The turning point of the 2020 Italian Grand Prix was triggered when Kevin Magnussen parked his ailing Haas at the entrance of the pitlane, this prompted a safety car and a dash into the pits by runaway leader Lewis Hamilton.
The Mercedes driver failed to see the pit-entry-closed sign and was penalised, the ensuing drama and red flag period concocted a marvellous result for Formula 1 with Alpha Tauri’s Pierre Gasly scoring a historic maiden victory followed home by McLaren’s Carlos Sainz and Lance Stroll in the Racing Point.
In the wake of the riveting race, there have been suggestions that Magnussen’s plight did not warrant a safety car despite the fact that marshalls were pushing the Haas mere meters from cars exiting the Parabolica at highspeed. Some going as far as saying the whole afternoon was concocted.
Not long after the Magnussen incident, Charles Leclerc crashed his Ferrari heavily into the outside barrier of Parabolica, the impact was big the damage substantial to barrier and car, prompting the red-flag stoppage as the wreck was removed and the barrier repaired.
Around the same time, the stewards took longer than expected to dish out Hamilton’s penalty relative to the time they took to decide on Antonio Giovinazzi’s similar infraction when the Italian pitted his Alfa Romeo at the same point.
After the race, FIA Race Director Michael Masi answered questions regarding the abovementioned incidents:
Why did Magnussen’s car need to be pushed into the pit lane? Seemed like they were going to push the car through the gap…
MM: It’s actually not a gap in the fence. That there, and as the drivers and teams are all made aware, there’s some of openings are vehicle openings, some of them are just marshal posts. The ones that have the shorter orange band effectively are only a marshal post, and the car would not fit at that area. So the only safe place to remove that was to push it down into pit lane because there was no other opening available.
Why was there a red flag for Leclerc’s accident?
MM: Quite simply it was the damage to the safety barriers and the tyre barriers and the conveyor that needed to be prepared to ensure that the circuit was back to the same safety condition. So that was a very simple decision.
Is the penalty for the pit lane the same always?
MM: Yes, it is. In the sporting regulations, and it was actually detailed in the stewards’ decisions for both Lewis’s offence and Antonio’s offence, is that it’s very clear that the penalty under Article 38.3d “will be imposed on any driver who in the opinion of the stewards entered the pit lane for any other reason whilst it was closed”. The simple part is that there is no flexibility within that. The stewards had a mandatory penalty that they must apply.
Previously more lenient, Ricciardo got a 5s penalty at Brazil 2016 for the same offence, why was the tougher penalty introduced?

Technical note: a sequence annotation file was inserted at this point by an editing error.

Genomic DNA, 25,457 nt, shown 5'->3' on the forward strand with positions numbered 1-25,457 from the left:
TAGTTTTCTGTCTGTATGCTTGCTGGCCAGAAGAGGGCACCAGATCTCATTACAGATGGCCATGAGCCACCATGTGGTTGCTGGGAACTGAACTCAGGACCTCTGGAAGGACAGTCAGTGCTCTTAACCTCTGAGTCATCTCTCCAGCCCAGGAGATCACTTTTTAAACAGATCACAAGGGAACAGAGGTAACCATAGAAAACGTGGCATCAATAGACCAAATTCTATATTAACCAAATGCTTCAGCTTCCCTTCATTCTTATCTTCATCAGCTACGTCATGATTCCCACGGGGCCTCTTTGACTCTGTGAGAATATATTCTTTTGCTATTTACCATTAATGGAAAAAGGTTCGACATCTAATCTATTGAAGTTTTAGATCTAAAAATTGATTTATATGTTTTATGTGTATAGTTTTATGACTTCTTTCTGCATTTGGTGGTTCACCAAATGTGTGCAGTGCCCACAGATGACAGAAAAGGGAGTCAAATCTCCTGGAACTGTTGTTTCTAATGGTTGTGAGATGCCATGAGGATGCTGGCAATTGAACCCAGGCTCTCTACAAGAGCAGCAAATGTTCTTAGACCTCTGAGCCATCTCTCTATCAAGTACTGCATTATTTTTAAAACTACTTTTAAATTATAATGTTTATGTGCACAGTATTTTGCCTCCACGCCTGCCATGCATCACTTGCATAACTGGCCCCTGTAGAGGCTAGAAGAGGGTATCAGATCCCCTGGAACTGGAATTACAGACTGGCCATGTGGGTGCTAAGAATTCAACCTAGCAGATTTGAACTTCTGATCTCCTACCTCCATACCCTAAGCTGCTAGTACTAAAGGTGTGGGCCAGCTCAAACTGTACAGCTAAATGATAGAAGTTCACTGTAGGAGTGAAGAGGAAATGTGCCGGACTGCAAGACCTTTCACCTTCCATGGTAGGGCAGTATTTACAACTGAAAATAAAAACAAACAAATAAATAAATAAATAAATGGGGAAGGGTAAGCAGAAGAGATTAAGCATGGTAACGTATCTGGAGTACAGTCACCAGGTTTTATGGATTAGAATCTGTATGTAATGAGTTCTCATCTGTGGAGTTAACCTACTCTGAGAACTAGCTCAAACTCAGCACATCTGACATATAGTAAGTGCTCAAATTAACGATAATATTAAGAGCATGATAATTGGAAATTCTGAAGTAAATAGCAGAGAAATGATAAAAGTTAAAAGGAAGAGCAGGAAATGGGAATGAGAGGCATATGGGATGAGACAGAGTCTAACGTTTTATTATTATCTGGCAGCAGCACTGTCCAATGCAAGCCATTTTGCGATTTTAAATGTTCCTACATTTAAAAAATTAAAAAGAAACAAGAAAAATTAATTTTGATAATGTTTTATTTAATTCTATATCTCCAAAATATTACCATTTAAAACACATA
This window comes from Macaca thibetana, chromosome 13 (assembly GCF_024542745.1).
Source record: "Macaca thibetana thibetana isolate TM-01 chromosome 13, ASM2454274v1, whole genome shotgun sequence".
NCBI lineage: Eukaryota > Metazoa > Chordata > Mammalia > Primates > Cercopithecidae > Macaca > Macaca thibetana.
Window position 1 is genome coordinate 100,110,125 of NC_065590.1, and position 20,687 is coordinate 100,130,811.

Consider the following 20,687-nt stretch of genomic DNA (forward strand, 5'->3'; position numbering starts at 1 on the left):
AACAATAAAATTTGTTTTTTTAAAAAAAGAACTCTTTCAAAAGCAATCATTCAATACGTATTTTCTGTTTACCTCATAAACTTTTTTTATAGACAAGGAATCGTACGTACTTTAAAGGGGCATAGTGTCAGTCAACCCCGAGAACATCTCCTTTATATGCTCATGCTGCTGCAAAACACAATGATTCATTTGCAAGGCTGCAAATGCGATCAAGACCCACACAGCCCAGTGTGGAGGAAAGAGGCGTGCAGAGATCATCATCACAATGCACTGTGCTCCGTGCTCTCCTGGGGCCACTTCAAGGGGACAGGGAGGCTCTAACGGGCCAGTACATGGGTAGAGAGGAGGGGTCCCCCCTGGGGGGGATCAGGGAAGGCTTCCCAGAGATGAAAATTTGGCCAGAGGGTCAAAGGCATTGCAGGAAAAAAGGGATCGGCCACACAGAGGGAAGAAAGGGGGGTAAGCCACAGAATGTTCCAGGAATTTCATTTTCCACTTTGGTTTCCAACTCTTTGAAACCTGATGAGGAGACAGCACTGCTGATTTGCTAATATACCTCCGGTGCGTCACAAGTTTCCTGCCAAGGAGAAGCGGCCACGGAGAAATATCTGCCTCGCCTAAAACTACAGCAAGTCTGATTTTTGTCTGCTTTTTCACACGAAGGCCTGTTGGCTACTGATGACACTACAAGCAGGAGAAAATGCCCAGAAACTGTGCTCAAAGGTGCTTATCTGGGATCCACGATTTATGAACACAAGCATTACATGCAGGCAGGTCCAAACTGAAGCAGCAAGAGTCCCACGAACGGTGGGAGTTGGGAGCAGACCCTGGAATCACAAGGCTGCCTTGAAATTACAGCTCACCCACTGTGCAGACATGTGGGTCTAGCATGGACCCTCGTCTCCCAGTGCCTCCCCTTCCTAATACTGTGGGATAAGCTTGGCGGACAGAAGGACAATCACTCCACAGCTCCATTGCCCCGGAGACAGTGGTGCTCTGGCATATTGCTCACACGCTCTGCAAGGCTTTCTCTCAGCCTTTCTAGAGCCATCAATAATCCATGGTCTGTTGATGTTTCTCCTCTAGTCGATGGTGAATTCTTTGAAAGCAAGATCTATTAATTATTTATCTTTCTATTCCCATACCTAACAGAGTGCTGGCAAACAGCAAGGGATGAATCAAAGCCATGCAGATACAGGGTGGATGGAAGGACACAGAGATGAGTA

MM: I can’t tell you because I wasn’t here in 2016. All I can use is the regulations that are before me, and further to that, all of the mandatory penalties were actually gone within the sporting regulations, went through one by one with all of the team sporting directors last year, to see those that we collectively felt needed to be changed, versus those that had to stay in. The sporting directors unanimously agreed they had to stay. All of the teams are well and truly familiar with the mandatory penalties within the sporting regulations.
How long after the pit lane closure did Lewis cross the entry?
MM: From memory, and give or take, I think it was, I can tell you where he was on the track, versus time, but he was entering Turn 11, the Parabolica.
When it was closed?
MM: When it was closed.
Why did the Hamilton decision take longer than the Giovinazzi one?
MM: It probably didn’t take a lot longer, it’s just that all of them have to come up individually, sequentially with everything else that was going on. Additionally there was also the safety car that took place. We effectively had all of that happening, one thing after the other, and obviously Charles’s incident being straight after that, it was trying to get through effectively a great deal to deal with in a short space of time.
Red flag tough on those who pitted to change tyres, Sainz and co. very unhappy – any regulation solution to stop this kind of unfairness?
MM: From that perspective, and from my understanding, the race suspension regulations have been as such for quite a long time. Thankfully it’s not something that occurs all that often, and if there are elements of the regulations that need to be reviewed, we will review it in a sporting working group with all of the teams’ sporting directors, and if something is necessary, go through the required process to do it. Nothing will change for the remainder of 2020, but we’ll have a discussion about what happens in the future, learn from it, and see if there’s anything that can be improved. (Interview transcript from Agnes Carlier)